What about the madrasa in Greater Noida?

It turns out that India TV featured the same madrasa and its caretaker in a report — not a sting — on April 10. The report described how the madrasa, with 24 students from Bihar, was setting an example in following social distancing norms.

A doctor who had visited the madrasa told India TV none of the students had any symptoms of Covid-19.

So, the same madarsa and caretaker, Shaique, featured on India Today as violators of the lockdown guidelines, were shown as an example to follow on India TV.

Mufti Mohammad Shaique Qasmi from Madrasa Jamia Mohammadia Haldoni on India Today and India TV, which misspelt his name. A lockdown violator on one and an example to follow on the other.

“By Allah’s grace, we have enough space,” Shaique told Newslaundry, adding that the madrasa was spread over 500 guz, or around 4,456 square feet.

In the context of the Tablighi Jamaat event, India TV praised the madrasa’s preparations to handle the coronavirus outbreak, showing how its students wore masks, and used sanitiser and soap.

Similarly, at Madrasa Islahul Mumineer, Jabir said the campus has three floors. Students have been given separate beds to keep distance.

Newslaundry asked Jabir and Shaique if they had any links to the Tablighi Jamaat or if they had attended its event.

Shaique denied having any connection to the Tablighi Jamaat. Jabir said, “I used to go to Nizamuddin to buy toffees and handkerchiefs, but have no links with the Jamaat.”

India Today’s sting had Jabir saying that he had “visited the markaz” with his students, referring to the Tablighi Jamaat’s headquarters. Why did he say that? Jabir alleged: “They probably edited my audio.”

Did the story need a sting?

Sting operation as a way of breaking stories remains a contested idea, dividing news professionals about its efficacy and ethics. For those who support it, it’s a necessary evil in public interest, designed to expose those in power.

Every sting operation warrants crucial questions for the media outlet’s editor and reporter. One, is the story of such great public interest that it must be told through undercover reporting or it won’t come out otherwise? Is the subject of the story so powerful that the only way to expose them is through a sting?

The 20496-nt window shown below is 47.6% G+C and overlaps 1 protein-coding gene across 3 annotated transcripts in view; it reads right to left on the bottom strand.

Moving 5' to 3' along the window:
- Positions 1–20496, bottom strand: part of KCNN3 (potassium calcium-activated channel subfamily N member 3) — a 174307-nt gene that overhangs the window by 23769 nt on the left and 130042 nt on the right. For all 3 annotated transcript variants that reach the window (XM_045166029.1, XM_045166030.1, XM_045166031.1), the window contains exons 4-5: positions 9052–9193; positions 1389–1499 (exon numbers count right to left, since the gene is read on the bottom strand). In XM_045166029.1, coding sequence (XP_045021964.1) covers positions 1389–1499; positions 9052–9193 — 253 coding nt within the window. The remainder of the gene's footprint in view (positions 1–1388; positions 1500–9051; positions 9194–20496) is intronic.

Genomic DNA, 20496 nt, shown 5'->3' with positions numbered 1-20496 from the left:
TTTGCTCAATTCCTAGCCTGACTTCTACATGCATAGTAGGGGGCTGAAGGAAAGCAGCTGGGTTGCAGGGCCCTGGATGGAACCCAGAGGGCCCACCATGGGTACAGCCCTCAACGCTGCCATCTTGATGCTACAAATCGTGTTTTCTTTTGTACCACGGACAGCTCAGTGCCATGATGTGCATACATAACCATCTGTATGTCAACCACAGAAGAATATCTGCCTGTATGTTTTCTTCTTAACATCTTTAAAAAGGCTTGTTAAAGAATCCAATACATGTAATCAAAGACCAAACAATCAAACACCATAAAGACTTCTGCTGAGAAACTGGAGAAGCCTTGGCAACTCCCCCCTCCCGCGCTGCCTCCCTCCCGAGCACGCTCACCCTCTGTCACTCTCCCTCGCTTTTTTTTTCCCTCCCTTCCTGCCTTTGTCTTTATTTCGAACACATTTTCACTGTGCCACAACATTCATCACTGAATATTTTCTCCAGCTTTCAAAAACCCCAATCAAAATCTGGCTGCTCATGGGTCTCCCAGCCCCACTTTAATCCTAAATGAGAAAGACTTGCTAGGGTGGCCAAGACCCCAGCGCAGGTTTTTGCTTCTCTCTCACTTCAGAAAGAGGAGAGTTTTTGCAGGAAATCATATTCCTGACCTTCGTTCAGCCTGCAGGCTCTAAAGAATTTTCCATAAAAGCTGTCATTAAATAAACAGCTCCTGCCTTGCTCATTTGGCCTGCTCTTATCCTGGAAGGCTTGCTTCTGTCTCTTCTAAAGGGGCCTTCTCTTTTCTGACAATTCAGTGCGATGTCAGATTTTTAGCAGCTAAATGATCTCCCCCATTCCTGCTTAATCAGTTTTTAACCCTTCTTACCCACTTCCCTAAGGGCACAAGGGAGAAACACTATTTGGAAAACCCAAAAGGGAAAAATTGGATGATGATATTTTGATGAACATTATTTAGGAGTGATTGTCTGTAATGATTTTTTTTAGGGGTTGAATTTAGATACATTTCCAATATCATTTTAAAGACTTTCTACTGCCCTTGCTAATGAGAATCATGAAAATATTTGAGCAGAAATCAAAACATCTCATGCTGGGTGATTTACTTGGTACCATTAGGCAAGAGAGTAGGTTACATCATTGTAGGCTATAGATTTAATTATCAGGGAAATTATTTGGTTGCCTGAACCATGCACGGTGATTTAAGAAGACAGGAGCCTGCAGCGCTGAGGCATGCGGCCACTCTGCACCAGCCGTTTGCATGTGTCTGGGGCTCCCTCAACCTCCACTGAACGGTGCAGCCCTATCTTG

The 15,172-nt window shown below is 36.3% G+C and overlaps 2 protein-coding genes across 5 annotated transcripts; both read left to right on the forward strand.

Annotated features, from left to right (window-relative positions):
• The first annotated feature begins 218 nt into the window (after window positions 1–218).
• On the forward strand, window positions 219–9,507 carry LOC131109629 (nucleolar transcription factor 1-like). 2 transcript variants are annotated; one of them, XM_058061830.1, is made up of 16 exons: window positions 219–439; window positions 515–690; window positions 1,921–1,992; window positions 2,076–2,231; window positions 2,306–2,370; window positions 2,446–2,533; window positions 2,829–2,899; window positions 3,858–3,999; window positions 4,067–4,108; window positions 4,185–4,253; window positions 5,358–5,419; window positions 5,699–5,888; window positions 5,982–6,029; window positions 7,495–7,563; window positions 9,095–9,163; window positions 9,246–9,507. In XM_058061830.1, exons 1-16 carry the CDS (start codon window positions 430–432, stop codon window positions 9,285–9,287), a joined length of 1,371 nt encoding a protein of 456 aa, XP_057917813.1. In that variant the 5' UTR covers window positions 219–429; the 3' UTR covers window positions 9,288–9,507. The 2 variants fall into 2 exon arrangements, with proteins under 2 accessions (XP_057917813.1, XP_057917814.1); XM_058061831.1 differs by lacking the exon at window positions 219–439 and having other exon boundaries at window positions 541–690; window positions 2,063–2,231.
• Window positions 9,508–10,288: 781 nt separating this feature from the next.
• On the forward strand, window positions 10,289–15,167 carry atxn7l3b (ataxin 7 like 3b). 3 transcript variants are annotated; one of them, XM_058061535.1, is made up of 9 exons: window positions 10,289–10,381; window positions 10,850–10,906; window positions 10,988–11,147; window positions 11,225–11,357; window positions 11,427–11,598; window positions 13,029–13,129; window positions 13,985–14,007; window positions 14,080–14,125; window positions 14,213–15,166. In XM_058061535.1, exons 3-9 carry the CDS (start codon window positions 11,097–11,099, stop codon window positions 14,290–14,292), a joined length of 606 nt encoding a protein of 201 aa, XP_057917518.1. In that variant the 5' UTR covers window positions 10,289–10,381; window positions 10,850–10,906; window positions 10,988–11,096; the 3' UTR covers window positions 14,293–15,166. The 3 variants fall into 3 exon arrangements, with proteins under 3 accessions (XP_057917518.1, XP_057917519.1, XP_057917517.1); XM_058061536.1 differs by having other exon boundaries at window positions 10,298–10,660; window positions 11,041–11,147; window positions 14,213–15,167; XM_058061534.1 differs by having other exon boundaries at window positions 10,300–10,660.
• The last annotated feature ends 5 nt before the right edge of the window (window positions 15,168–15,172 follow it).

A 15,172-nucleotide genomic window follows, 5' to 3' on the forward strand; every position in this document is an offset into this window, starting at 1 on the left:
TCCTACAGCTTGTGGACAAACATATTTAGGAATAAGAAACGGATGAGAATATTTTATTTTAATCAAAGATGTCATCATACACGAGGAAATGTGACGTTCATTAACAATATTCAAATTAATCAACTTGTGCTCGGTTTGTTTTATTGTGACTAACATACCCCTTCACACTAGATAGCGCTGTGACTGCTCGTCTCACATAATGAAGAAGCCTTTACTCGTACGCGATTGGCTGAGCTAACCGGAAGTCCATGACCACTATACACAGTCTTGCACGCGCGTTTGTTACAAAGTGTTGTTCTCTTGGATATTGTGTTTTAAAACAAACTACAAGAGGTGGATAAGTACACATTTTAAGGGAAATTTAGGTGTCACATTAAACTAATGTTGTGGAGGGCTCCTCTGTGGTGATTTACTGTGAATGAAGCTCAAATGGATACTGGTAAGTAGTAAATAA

The India Today reporter who went undercover for the story gave Jabir and Shaique the same story. Jabir said, “His name was Aamir. Dressed in a kurta like us, he came with someone I know on the pretext of helping out the kids during the lockdown.”

India Today’s “investigation” received backlash on Twitter, with many people pointing out that it was a blatant attempt to communalise a pandemic. Rahul Kanwal stuck to his guns.

But the TV channel did leave out questions that were central to the premise it laid out for its viewer: the premise that ignorant maulvis were deliberately keepings students in madrasas, risking their lives and of those they might come in contact with. Not only that, its story was replete with incorrect information. It was a report that misled the viewer rather than inform them.

Just before the sting video rolled, Kanwal proclaimed, “This is the only investigative team across all mediums, not just television but also print and digital, that is out and about, getting you the inside stories of what's really going on.”

If only Kanwal’s team showed the same zeal to answer the most basic questions raised by the report and addressed the glaring gaps in it.

Newslaundry sent a questionnaire to Rahul Kanwal. The piece will be updated if he responds.

Media reports like these take time, resources and perseverance.

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Also see
article imageThe truth about Amit Malviya’s Shaheen Bagh exposé: An Alt News and Newslaundry investigation
article imageWhy India Today’s JNU sting did more harm than good